The secondary objective was, as I've said many times in the past, to sieve out from among the many military and intelligence interrogators, those who are both willing to and capable of torturing captives.  Not to eliminate them from the military or intelligence services, but rather to promote them into positions of responsibility in those services and thereby remake them from professional services into instruments of government-operated terrorism.  Against the governed.  To create a Torture Corps, as it were, such Corps to be responsive only to the Permanent Republican Majority Party.

    Otherwise, people like the General (whose name escapes me now) in charge first at Gitmo and later Abu Ghraib, and under whose command torture metastatized there and elsewhere, would not have been kept in the military but would have long since been in prison.  He was a political tool (in all the many senses of that word) and a willing one at that.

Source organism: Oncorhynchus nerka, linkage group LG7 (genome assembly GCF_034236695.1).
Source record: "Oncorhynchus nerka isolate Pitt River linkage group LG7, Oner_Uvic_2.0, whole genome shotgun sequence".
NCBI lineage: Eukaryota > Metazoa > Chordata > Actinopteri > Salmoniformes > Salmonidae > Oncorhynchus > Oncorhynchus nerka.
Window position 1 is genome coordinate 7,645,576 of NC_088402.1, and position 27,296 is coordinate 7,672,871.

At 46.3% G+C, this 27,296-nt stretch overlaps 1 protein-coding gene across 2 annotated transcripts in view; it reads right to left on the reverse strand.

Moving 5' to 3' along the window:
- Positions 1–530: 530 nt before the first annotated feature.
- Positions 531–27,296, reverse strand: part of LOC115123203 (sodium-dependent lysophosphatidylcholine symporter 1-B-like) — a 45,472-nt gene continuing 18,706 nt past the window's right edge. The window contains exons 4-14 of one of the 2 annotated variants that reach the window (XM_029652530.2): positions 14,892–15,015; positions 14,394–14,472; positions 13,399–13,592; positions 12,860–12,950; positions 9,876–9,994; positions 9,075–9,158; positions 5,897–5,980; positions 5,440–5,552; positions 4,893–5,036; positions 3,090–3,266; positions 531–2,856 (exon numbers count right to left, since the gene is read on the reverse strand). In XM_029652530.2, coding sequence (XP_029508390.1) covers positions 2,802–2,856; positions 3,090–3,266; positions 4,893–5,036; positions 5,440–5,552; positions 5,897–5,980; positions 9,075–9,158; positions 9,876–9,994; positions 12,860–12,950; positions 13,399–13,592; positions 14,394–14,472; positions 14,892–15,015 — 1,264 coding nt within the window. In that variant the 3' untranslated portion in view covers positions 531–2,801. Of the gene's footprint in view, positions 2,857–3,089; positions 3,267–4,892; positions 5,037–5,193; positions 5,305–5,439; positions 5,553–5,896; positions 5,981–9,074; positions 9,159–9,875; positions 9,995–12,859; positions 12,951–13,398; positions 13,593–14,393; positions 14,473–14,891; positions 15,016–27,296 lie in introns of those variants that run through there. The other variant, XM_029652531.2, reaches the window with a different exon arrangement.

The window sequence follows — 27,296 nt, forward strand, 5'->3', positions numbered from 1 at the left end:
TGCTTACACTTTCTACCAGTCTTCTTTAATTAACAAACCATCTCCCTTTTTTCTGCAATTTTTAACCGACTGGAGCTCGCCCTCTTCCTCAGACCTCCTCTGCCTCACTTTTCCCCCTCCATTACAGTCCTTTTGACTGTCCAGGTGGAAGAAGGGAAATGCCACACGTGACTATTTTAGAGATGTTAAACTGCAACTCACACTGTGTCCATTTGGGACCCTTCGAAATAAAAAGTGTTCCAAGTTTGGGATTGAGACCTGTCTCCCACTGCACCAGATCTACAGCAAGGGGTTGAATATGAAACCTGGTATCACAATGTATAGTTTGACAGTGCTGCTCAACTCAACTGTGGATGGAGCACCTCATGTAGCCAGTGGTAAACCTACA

Ironic, isn't it, how the Republicans took on verbatim from their old adversaries the Communists not only the mannerisms and insistence on unitary power, but the methods - including torture - they once decried.

    Will Congress roll over on this yet again? (none / 0) (#4)
    by rise hillary rise on Wed Jul 02, 2008 at 12:43:24 PM EST
    Let's call this what it is-war crimes. If there is any shred of humanity left in this nation, it's time to bring these people to account. I used to wonder how Hitler, Mussolini, Pol Pot and others managed to inflict the terrible things that they did. Not any more. Not in a country where the price of gas matters more than the revelation of these atrocities.

    God bless... (none / 0) (#5)
    by desertswine on Wed Jul 02, 2008 at 02:30:44 PM EST